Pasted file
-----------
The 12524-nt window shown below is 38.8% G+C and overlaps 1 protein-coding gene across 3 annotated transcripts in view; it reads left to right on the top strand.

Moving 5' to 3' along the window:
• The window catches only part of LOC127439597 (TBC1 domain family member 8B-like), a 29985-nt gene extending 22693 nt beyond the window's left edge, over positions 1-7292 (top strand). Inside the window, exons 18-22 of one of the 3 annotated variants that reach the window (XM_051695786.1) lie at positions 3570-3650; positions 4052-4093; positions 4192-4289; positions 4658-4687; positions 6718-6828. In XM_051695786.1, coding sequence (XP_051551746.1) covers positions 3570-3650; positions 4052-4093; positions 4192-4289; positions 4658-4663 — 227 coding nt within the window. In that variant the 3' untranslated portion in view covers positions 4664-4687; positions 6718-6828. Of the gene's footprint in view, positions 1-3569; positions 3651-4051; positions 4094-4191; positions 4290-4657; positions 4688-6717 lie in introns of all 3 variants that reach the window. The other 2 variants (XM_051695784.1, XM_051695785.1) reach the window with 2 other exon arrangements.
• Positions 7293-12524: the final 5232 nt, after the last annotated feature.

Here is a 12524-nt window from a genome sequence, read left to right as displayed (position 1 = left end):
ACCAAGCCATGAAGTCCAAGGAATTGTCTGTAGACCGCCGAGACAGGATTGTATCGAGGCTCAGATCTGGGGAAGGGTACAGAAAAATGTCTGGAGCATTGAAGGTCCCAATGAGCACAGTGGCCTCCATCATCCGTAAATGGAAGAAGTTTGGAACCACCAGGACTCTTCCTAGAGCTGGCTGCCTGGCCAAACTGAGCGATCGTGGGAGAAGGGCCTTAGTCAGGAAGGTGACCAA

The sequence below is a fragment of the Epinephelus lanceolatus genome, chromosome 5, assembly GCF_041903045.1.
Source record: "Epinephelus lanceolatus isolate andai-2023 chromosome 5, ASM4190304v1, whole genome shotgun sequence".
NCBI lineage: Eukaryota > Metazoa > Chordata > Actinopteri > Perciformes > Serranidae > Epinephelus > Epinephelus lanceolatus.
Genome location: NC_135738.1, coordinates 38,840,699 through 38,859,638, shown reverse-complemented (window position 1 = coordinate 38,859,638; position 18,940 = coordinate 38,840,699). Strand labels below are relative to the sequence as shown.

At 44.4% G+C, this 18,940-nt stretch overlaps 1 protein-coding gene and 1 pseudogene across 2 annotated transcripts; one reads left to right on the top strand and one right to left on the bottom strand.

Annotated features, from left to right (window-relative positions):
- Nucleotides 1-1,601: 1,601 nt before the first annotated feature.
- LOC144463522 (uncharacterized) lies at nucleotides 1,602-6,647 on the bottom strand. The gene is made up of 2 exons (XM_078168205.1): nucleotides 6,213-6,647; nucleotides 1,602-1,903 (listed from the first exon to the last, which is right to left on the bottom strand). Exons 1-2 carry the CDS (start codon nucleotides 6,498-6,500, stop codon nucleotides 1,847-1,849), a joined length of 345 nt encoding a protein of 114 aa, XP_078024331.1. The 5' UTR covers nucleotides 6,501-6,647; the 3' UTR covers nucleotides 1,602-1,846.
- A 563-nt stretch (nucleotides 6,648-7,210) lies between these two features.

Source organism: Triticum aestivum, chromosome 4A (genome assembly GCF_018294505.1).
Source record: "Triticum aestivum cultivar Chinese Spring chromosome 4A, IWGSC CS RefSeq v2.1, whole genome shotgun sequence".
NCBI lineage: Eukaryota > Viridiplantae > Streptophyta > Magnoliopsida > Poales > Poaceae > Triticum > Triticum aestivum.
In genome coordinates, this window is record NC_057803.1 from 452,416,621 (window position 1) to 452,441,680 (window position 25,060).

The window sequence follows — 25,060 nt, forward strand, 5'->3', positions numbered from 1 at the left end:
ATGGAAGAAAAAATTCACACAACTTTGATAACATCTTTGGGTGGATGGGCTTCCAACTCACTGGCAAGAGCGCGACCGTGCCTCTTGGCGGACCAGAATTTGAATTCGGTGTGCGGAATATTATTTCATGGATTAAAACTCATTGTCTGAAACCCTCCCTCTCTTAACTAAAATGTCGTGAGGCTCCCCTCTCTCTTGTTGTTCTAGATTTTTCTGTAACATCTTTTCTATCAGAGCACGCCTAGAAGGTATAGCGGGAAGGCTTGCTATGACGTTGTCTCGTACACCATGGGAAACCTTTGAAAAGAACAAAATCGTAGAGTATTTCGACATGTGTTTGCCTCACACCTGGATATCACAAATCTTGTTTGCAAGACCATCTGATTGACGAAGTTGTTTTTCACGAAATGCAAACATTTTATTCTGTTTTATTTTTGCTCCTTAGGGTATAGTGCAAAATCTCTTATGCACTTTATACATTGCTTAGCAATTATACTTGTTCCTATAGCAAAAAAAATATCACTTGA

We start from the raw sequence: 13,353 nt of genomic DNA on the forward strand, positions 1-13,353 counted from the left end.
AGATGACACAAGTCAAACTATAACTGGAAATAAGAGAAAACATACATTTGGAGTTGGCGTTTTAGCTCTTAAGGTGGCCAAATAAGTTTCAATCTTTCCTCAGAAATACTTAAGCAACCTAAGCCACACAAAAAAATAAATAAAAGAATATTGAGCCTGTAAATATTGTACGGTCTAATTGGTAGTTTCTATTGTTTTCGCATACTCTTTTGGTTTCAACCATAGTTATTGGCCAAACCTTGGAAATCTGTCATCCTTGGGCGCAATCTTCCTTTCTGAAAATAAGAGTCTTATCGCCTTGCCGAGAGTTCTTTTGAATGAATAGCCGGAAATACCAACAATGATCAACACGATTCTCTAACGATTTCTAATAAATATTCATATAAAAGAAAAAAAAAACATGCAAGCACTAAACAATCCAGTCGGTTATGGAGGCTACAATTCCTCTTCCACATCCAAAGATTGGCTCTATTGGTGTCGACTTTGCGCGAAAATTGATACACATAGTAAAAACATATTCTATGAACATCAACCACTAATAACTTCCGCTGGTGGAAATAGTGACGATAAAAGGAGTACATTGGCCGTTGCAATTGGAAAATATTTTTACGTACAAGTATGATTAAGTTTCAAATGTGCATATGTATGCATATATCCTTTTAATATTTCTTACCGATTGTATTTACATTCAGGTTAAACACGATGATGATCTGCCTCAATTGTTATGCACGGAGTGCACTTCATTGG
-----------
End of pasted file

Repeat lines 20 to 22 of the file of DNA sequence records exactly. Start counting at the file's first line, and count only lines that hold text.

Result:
The window sequence follows — 25,060 nt, forward strand, 5'->3', positions numbered from 1 at the left end:
ATGGAAGAAAAAATTCACACAACTTTGATAACATCTTTGGGTGGATGGGCTTCCAACTCACTGGCAAGAGCGCGACCGTGCCTCTTGGCGGACCAGAATTTGAATTCGGTGTGCGGAATATTATTTCATGGATTAAAACTCATTGTCTGAAACCCTCCCTCTCTTAACTAAAATGTCGTGAGGCTCCCCTCTCTCTTGTTGTTCTAGATTTTTCTGTAACATCTTTTCTATCAGAGCACGCCTAGAAGGTATAGCGGGAAGGCTTGCTATGACGTTGTCTCGTACACCATGGGAAACCTTTGAAAAGAACAAAATCGTAGAGTATTTCGACATGTGTTTGCCTCACACCTGGATATCACAAATCTTGTTTGCAAGACCATCTGATTGACGAAGTTGTTTTTCACGAAATGCAAACATTTTATTCTGTTTTATTTTTGCTCCTTAGGGTATAGTGCAAAATCTCTTATGCACTTTATACATTGCTTAGCAATTATACTTGTTCCTATAGCAAAAAAAATATCACTTGA

We start from the raw sequence: 13,353 nt of genomic DNA on the forward strand, positions 1-13,353 counted from the left end.